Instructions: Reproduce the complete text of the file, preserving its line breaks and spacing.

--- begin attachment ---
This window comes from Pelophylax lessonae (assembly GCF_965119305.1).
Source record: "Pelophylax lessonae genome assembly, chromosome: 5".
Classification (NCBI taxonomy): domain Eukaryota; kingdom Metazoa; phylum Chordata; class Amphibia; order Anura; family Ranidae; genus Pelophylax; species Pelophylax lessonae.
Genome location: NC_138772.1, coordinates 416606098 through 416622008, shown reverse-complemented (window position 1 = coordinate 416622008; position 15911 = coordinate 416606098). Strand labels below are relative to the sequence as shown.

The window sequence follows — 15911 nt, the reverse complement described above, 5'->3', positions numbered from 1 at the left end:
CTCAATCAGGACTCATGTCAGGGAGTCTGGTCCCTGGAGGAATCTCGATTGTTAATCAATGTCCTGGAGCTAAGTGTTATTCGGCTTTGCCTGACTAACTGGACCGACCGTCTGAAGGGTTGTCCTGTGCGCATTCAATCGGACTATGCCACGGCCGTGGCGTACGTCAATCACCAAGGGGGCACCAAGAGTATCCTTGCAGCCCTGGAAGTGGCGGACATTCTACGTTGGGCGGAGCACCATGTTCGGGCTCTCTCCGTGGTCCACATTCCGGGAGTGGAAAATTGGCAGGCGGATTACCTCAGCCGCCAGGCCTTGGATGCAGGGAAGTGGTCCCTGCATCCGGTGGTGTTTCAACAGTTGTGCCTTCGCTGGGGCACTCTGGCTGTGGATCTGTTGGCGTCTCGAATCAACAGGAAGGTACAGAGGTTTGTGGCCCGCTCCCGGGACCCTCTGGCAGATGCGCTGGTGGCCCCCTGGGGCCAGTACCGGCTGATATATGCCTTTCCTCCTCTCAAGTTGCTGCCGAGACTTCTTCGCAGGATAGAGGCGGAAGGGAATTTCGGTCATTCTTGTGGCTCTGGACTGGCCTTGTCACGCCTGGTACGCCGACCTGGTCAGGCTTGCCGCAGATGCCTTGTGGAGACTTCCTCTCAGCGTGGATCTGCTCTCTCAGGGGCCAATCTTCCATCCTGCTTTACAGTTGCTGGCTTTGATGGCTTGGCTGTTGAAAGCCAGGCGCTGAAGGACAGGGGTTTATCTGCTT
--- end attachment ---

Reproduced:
This window comes from Pelophylax lessonae (assembly GCF_965119305.1).
Source record: "Pelophylax lessonae genome assembly, chromosome: 5".
Classification (NCBI taxonomy): domain Eukaryota; kingdom Metazoa; phylum Chordata; class Amphibia; order Anura; family Ranidae; genus Pelophylax; species Pelophylax lessonae.
Genome location: NC_138772.1, coordinates 416606098 through 416622008, shown reverse-complemented (window position 1 = coordinate 416622008; position 15911 = coordinate 416606098). Strand labels below are relative to the sequence as shown.

The window sequence follows — 15911 nt, the reverse complement described above, 5'->3', positions numbered from 1 at the left end:
CTCAATCAGGACTCATGTCAGGGAGTCTGGTCCCTGGAGGAATCTCGATTGTTAATCAATGTCCTGGAGCTAAGTGTTATTCGGCTTTGCCTGACTAACTGGACCGACCGTCTGAAGGGTTGTCCTGTGCGCATTCAATCGGACTATGCCACGGCCGTGGCGTACGTCAATCACCAAGGGGGCACCAAGAGTATCCTTGCAGCCCTGGAAGTGGCGGACATTCTACGTTGGGCGGAGCACCATGTTCGGGCTCTCTCCGTGGTCCACATTCCGGGAGTGGAAAATTGGCAGGCGGATTACCTCAGCCGCCAGGCCTTGGATGCAGGGAAGTGGTCCCTGCATCCGGTGGTGTTTCAACAGTTGTGCCTTCGCTGGGGCACTCTGGCTGTGGATCTGTTGGCGTCTCGAATCAACAGGAAGGTACAGAGGTTTGTGGCCCGCTCCCGGGACCCTCTGGCAGATGCGCTGGTGGCCCCCTGGGGCCAGTACCGGCTGATATATGCCTTTCCTCCTCTCAAGTTGCTGCCGAGACTTCTTCGCAGGATAGAGGCGGAAGGGAATTTCGGTCATTCTTGTGGCTCTGGACTGGCCTTGTCACGCCTGGTACGCCGACCTGGTCAGGCTTGCCGCAGATGCCTTGTGGAGACTTCCTCTCAGCGTGGATCTGCTCTCTCAGGGGCCAATCTTCCATCCTGCTTTACAGTTGCTGGCTTTGATGGCTTGGCTGTTGAAAGCCAGGCGCTGAAGGACAGGGGTTTATCTGCTT